• Home
    Home This is where you can find all the blog posts throughout the site.
  • Categories
    Categories Displays a list of categories from this blog.
  • Tags
    Tags Displays a list of tags that have been used in the blog.
  • Bloggers
    Bloggers Search for your favorite blogger from this site.
  • Archives
    Archives Contains a list of blog posts that were created previously.
  • Login
    Login Login form

Art Exposure for Students - it's good for them.

Posted by on in Curriculum & Unit Design
  • Font size: Larger Smaller
  • Hits: 4729


image credit: M. Knoll (WTSD)

I'm a bit biased when it comes to art.  I'm in love with it.  While I am not drawn to a certain style or an artist in particular, I am a fan of getting as many people to see art for what it is - an avenue of expression utilizing a gift someone has.  

My breakthrough moment was when I was 12 years olf and began to volunteer at the Les Malamut Art Gallery - a small gallery in the basement of the Union Public Library. I was exposed to local people creating art in a myriad of ways  - -showing local talent.  I have been hooked since. I was so amazed by some of the photography - I bought my first piece for $100.00 from an artist in 1993. It hangs in my office today. 

I did not take art classes or pursue an artistic career, but if anyone ever wants to go to a gallery and show me an up and coming artist, I'm there.

A few weeks ago, 6th-grade students in an art club in my current school district had the opportunity to visit the Philadelphia Museum of Art. One of the most beautiful museums in the US, students got to see pop art, an authentic Japanese tea house, medieval armor and weapons, and priceless VanGogh works.  

20 years ago, it was practical to see such works on slides or in an art book.  Today, online tours through websites or someone on Periscope, virtual field trips through devices like  Google Cardboard, or even robots on wheels with Ipads as 'heads' that you can control to walk through the gallery.  The tools to get ALL learners go see art - whether it be 10 or 100,000 miles away - are here.  

Expose your learners to art, regardless of the age or subject you teach. Your students will thank you.

Blog posted from Mt Laurel, NJ, USA View larger map
Last modified on
Rate this blog entry:

Jay Eitner is a proud product of the New Jersey public schools. A graduate from Union High School in 1997, Jay attended The American University in Washington DC with a BA in interdisciplinary studies. He began his teaching career in Roselle, NJ teaching a variety of subjects including social studies, computers, and digital literacy. Known for being ‘outside of the box’ and for strong technology infusion, Eitner strived to make a learning environment that was student-centered, data-driven, and technology infused. Jay received his Master's Degree from Kean University in 2004 and was hired to teach 8th-grade social studies in the nationally recognized East Brunswick Public Schools. During his time in East Brunswick, Eitner has written & received over $140,000 in grants for his students. Grants ranged from podcasting equipment to creating a fully-interactive gold-rush experience, where students dug for gold during their westward expansion unit. Jay obtained his supervisor, principal, and school administrator certificates from the NJPSA NJ-EXCEL program in 2009. Administratively, Eitner has served as a middle school Assistant Principal in the Washington Township Schools, a K-12 Supervisor of Social Studies in the Hopewell Valley Regional School District, and a Superintendent of the Lower Alloways Creek School District. Jay currently serves as a Superintendent of Schools for the Waterford Township School District. He has presented a series of workshops on digital leadership, technology infusion, and student achievement. Recent awards include the 2015 national Educators Voice Award in the category of Superintendent, the White House MakerSpace distinction, and named to the National Academy of Arts & Sciences as a 2016 Educator To Watch.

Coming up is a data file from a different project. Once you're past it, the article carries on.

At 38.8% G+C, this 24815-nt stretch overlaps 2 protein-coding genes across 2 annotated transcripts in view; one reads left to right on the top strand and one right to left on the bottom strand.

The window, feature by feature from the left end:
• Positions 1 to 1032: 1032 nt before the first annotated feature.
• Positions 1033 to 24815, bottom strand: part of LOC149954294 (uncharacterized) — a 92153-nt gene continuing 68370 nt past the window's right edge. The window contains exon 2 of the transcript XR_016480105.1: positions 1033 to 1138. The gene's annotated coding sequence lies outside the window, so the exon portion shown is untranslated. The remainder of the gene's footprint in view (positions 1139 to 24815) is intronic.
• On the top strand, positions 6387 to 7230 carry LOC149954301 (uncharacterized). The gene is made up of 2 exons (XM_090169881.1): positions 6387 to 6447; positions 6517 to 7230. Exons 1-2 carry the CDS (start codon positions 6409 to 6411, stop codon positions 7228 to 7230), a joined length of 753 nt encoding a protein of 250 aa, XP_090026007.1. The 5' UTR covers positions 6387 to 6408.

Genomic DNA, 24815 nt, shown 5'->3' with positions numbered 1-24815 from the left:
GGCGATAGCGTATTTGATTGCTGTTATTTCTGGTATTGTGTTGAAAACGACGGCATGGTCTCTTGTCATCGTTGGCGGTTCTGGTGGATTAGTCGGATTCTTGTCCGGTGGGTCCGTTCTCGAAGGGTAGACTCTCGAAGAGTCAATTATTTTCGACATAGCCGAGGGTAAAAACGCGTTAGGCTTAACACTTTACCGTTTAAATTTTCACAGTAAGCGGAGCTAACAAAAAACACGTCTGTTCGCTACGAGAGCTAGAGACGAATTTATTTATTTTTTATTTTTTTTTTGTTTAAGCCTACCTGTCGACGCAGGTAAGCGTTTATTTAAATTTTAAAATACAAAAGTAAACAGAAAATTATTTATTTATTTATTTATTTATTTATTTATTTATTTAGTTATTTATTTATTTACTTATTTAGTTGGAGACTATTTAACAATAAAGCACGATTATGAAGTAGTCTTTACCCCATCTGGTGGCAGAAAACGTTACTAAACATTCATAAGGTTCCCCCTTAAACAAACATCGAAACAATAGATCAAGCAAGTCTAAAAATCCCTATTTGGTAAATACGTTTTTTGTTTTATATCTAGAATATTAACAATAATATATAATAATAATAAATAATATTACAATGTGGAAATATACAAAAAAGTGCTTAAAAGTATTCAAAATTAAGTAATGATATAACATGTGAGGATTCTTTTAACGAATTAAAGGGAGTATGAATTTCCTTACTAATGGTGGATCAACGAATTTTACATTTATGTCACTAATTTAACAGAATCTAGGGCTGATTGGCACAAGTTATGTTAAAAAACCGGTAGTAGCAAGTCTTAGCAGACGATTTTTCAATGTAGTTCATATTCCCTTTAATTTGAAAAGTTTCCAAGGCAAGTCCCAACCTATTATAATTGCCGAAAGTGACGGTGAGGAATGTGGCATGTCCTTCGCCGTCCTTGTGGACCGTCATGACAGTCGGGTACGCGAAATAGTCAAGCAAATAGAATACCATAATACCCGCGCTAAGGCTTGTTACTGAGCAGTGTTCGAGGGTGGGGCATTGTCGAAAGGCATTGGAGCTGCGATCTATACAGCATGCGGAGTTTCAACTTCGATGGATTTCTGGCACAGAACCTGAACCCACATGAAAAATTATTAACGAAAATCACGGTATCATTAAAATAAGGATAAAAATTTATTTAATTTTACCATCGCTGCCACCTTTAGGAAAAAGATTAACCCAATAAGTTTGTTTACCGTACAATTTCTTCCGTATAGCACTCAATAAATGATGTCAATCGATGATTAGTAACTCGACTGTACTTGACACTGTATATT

• No comments made yet. Be the first to submit a comment

Leave your comment

Guest Thursday, 21 March 2019